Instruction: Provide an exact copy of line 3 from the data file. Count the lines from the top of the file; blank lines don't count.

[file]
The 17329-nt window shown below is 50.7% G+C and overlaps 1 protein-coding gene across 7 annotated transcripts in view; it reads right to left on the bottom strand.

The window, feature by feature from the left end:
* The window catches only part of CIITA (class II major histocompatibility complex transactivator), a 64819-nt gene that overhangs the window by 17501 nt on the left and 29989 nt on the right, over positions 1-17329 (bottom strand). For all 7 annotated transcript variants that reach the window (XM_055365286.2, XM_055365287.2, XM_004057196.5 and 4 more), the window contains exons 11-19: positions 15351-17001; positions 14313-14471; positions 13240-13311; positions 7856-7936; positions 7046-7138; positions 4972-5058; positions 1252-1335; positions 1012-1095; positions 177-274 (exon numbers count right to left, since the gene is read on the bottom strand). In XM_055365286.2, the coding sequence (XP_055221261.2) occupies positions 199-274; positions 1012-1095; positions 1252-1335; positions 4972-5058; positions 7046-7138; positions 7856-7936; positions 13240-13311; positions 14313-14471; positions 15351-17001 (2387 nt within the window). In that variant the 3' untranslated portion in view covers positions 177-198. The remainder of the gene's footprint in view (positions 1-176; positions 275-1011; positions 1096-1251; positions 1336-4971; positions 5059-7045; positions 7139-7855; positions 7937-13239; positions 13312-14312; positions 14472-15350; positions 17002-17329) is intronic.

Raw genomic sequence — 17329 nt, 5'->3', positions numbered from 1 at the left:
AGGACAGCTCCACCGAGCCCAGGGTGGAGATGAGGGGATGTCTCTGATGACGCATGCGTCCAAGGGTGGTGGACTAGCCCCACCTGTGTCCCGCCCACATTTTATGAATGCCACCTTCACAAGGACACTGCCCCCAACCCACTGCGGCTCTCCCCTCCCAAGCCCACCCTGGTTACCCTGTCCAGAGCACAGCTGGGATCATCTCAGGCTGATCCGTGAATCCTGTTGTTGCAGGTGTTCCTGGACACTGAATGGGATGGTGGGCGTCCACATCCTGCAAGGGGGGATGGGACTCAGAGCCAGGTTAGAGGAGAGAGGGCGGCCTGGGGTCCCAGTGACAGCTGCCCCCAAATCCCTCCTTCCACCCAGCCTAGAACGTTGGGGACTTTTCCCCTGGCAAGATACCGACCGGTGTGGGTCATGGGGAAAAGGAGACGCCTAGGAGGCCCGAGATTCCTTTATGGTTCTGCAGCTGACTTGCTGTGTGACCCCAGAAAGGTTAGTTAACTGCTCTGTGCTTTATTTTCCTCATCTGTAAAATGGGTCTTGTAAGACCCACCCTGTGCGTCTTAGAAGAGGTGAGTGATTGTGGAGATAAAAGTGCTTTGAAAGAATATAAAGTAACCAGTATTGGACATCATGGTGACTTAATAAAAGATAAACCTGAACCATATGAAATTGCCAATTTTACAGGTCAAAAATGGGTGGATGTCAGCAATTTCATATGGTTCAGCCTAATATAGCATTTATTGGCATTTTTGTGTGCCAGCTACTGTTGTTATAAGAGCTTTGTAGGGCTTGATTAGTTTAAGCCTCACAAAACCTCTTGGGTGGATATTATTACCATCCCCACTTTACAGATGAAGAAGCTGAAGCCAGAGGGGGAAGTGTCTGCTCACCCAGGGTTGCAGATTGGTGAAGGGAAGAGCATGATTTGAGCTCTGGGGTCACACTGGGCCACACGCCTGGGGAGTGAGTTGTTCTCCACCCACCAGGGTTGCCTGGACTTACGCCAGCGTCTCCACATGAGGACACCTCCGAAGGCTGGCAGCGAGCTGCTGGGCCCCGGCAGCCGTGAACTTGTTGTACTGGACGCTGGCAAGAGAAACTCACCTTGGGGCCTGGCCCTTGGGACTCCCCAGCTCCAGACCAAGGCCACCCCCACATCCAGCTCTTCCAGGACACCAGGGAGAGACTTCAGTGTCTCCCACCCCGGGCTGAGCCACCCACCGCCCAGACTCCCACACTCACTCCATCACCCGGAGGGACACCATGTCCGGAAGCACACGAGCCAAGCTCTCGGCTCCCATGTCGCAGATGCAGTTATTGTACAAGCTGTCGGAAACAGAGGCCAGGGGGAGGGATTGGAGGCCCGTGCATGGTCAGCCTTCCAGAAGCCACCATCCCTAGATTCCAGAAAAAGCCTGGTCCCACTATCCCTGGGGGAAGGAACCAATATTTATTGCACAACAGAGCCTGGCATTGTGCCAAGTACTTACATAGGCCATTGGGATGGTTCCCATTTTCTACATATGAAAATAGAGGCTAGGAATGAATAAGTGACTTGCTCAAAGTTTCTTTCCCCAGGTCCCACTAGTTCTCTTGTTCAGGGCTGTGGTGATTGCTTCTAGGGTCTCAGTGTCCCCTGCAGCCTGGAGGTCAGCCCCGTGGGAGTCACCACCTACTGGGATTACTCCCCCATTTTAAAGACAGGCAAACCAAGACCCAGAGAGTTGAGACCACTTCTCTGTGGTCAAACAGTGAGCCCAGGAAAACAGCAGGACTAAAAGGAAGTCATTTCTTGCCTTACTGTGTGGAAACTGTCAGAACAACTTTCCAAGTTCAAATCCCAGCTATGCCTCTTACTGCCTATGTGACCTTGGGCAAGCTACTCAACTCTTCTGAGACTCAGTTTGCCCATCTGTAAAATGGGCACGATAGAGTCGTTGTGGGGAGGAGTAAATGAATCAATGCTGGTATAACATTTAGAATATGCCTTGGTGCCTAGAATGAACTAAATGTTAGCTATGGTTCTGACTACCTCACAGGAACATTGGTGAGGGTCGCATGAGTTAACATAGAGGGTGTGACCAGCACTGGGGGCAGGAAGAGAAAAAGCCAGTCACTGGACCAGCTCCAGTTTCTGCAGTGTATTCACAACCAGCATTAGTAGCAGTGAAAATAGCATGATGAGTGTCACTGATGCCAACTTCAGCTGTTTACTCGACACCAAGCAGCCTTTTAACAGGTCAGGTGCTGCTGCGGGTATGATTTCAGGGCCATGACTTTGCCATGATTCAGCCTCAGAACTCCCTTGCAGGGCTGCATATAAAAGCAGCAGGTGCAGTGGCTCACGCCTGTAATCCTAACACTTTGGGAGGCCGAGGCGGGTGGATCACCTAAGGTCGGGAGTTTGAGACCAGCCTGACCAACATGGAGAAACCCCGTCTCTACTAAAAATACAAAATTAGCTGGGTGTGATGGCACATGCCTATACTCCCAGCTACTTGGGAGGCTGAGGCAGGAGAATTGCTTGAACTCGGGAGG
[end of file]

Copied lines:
* The window catches only part of CIITA (class II major histocompatibility complex transactivator), a 64819-nt gene that overhangs the window by 17501 nt on the left and 29989 nt on the right, over positions 1-17329 (bottom strand). For all 7 annotated transcript variants that reach the window (XM_055365286.2, XM_055365287.2, XM_004057196.5 and 4 more), the window contains exons 11-19: positions 15351-17001; positions 14313-14471; positions 13240-13311; positions 7856-7936; positions 7046-7138; positions 4972-5058; positions 1252-1335; positions 1012-1095; positions 177-274 (exon numbers count right to left, since the gene is read on the bottom strand). In XM_055365286.2, the coding sequence (XP_055221261.2) occupies positions 199-274; positions 1012-1095; positions 1252-1335; positions 4972-5058; positions 7046-7138; positions 7856-7936; positions 13240-13311; positions 14313-14471; positions 15351-17001 (2387 nt within the window). In that variant the 3' untranslated portion in view covers positions 177-198. The remainder of the gene's footprint in view (positions 1-176; positions 275-1011; positions 1096-1251; positions 1336-4971; positions 5059-7045; positions 7139-7855; positions 7937-13239; positions 13312-14312; positions 14472-15350; positions 17002-17329) is intronic.